The happy in my halloween 

Published October 30, 2021, 12:12 AM

by Alex M. Eduque

IT’S THE SMALL THINGS

This weekend is Halloween weekend. If not for the pandemic restrictions, we would all be preparing for eager and happy children trick or treating outside our homes – a much anticipated tradition we have adapted into our culture. Growing up, I always associated Halloween with candy, pumpkins and dressing up. Rightfully so, it is a holiday where children and children at heart get all decked out to play some tricks, collect some treats and have some fun. It was not until I got a bit older that I realized the merriment and tradition I heavily associated the weekend with was a result of a mélange of symbols and traditions from around the world, all of which were centered around and celebrated our beloved departed. Dia de los muertos in Mexico, araw ng patay here, All Saint’s and All Soul’s Day, the list goes on. Whatever culture you are from, or whichever tradition you choose to celebrate, it is a weekend to honor those loved ones of ours who have gone before us. 

Different families have different traditions yearly to honor their beloved departed. Although times may have changed from what we were once used to, and though we may not be able to carry-out such customs in this “new normal” as we once did, it does not mean that the very core of the weekend has disappeared. We can and should still most definitely honor the memories of our ancestors, and those who have gone ahead of us. Most especially now at a time so uncertain when we know more than ever that life can be fleeting, we must make more of an effort to pay tribute in whatever way we are able. After all (at least for those ancestors of ours who we were able to spend time with) their time here on earth blessed us with many memories, learnings, lessons and precious moments that have made us who we are today. 

As I was sipping my cup of coffee this morning, I was thinking about the pandemic, and even if we are on our second year living in this new normal, it still seems so surreal how life changed for a lot of us overnight. Yet, at the same time, life has gone on. It made me ponder on how my grandparents would have handled the situation – what would they have done differently? What would we have handled differently if they were still around? They have always been role models to me, and the years they lived when I was still young made for fascinating stories. They lived through wars and crises, and they were always to me a bank of wisdom and knowledge because of their experiences. How would they have handled a global pandemic?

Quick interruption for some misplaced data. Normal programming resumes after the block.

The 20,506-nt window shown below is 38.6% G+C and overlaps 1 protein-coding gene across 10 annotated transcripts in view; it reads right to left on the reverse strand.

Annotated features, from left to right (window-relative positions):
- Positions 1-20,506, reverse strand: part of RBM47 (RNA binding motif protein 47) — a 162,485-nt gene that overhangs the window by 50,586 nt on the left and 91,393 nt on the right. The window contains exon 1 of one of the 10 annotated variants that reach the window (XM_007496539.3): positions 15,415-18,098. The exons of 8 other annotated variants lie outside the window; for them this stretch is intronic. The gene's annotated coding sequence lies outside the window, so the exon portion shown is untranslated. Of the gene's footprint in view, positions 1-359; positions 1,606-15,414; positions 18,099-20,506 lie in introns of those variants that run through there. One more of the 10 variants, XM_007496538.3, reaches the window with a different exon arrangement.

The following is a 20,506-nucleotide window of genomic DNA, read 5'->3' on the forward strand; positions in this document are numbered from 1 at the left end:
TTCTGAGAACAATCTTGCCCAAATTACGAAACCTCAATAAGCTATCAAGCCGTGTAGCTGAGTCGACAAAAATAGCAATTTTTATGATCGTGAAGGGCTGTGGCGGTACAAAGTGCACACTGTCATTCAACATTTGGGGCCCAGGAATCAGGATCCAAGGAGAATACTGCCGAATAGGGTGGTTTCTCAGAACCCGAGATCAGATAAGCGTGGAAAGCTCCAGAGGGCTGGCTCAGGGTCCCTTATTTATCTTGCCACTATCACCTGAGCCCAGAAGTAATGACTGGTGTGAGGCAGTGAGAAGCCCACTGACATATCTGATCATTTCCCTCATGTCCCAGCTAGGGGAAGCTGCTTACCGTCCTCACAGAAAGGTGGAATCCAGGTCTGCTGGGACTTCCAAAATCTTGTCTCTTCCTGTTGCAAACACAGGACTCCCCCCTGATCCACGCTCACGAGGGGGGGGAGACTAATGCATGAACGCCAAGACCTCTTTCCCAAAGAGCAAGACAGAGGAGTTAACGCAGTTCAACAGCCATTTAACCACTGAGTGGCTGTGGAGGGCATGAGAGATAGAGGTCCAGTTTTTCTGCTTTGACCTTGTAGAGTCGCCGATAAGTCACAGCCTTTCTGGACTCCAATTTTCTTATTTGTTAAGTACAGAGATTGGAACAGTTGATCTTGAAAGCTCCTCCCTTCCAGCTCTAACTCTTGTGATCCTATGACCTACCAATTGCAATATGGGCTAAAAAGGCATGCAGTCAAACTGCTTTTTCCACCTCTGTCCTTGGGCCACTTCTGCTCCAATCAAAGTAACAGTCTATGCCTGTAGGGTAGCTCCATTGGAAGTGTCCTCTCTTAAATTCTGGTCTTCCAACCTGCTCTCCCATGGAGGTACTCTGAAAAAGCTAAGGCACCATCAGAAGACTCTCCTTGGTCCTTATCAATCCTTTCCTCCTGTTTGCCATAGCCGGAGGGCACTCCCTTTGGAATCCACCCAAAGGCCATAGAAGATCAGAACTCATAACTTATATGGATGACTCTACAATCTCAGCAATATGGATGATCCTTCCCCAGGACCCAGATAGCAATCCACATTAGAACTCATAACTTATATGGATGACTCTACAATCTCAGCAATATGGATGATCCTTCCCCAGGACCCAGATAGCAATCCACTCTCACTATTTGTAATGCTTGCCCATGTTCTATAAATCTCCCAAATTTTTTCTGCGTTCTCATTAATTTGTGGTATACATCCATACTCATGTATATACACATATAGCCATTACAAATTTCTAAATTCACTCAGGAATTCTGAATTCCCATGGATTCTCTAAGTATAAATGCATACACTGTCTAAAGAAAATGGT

And while I will never get my answer to that, it gave me moments to reflect on memories that have passed me by. I realized that while they were no longer physically around for some of the greatest of milestones in my life I can only wish I could have shared with them, that they probably had the best view of them anyway, and more importantly, had a hand in making it all happen. A great part of who I am today I definitely would attribute to the time I spent with them while they were still here on earth, and those years I will always look back at as some of the most blessed years of my life. The opportunity I had to spend my childhood and some of my adolescent years with them is priceless and the biggest of blessings I could have ever asked for. Beyond the cute ghosts, the ghouls, the pumpkin carvings, the costumes, the decoration, the scary stories and the treats – those memories that seem to come back to me more this time of year is the true happy in my Halloween.  

 
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